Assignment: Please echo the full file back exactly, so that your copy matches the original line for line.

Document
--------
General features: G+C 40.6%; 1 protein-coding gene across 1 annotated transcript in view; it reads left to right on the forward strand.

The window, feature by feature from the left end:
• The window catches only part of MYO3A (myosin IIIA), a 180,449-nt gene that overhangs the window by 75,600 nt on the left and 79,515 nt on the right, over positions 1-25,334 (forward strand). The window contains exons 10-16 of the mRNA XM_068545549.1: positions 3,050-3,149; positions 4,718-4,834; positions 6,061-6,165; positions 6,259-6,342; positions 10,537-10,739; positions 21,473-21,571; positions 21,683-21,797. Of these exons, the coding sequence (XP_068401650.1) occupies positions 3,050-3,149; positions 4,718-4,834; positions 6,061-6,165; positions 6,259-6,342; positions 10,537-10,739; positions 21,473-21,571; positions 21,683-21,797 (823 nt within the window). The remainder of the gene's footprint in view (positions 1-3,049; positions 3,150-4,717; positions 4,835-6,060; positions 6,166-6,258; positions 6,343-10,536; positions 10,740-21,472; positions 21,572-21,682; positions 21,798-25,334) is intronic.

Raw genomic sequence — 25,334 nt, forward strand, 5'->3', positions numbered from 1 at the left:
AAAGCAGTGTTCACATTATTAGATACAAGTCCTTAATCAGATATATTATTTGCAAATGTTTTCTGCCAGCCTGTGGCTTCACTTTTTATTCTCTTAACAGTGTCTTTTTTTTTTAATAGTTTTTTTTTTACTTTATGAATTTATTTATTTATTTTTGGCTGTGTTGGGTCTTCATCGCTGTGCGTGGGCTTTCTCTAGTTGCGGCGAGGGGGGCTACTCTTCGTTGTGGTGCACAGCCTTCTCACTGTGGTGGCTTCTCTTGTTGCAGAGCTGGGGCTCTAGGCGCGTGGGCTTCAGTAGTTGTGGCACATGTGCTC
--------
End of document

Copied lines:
General features: G+C 40.6%; 1 protein-coding gene across 1 annotated transcript in view; it reads left to right on the forward strand.

The window, feature by feature from the left end:
• The window catches only part of MYO3A (myosin IIIA), a 180,449-nt gene that overhangs the window by 75,600 nt on the left and 79,515 nt on the right, over positions 1-25,334 (forward strand). The window contains exons 10-16 of the mRNA XM_068545549.1: positions 3,050-3,149; positions 4,718-4,834; positions 6,061-6,165; positions 6,259-6,342; positions 10,537-10,739; positions 21,473-21,571; positions 21,683-21,797. Of these exons, the coding sequence (XP_068401650.1) occupies positions 3,050-3,149; positions 4,718-4,834; positions 6,061-6,165; positions 6,259-6,342; positions 10,537-10,739; positions 21,473-21,571; positions 21,683-21,797 (823 nt within the window). The remainder of the gene's footprint in view (positions 1-3,049; positions 3,150-4,717; positions 4,835-6,060; positions 6,166-6,258; positions 6,343-10,536; positions 10,740-21,472; positions 21,572-21,682; positions 21,798-25,334) is intronic.

Raw genomic sequence — 25,334 nt, forward strand, 5'->3', positions numbered from 1 at the left:
AAAGCAGTGTTCACATTATTAGATACAAGTCCTTAATCAGATATATTATTTGCAAATGTTTTCTGCCAGCCTGTGGCTTCACTTTTTATTCTCTTAACAGTGTCTTTTTTTTTTAATAGTTTTTTTTTTACTTTATGAATTTATTTATTTATTTTTGGCTGTGTTGGGTCTTCATCGCTGTGCGTGGGCTTTCTCTAGTTGCGGCGAGGGGGGCTACTCTTCGTTGTGGTGCACAGCCTTCTCACTGTGGTGGCTTCTCTTGTTGCAGAGCTGGGGCTCTAGGCGCGTGGGCTTCAGTAGTTGTGGCACATGTGCTC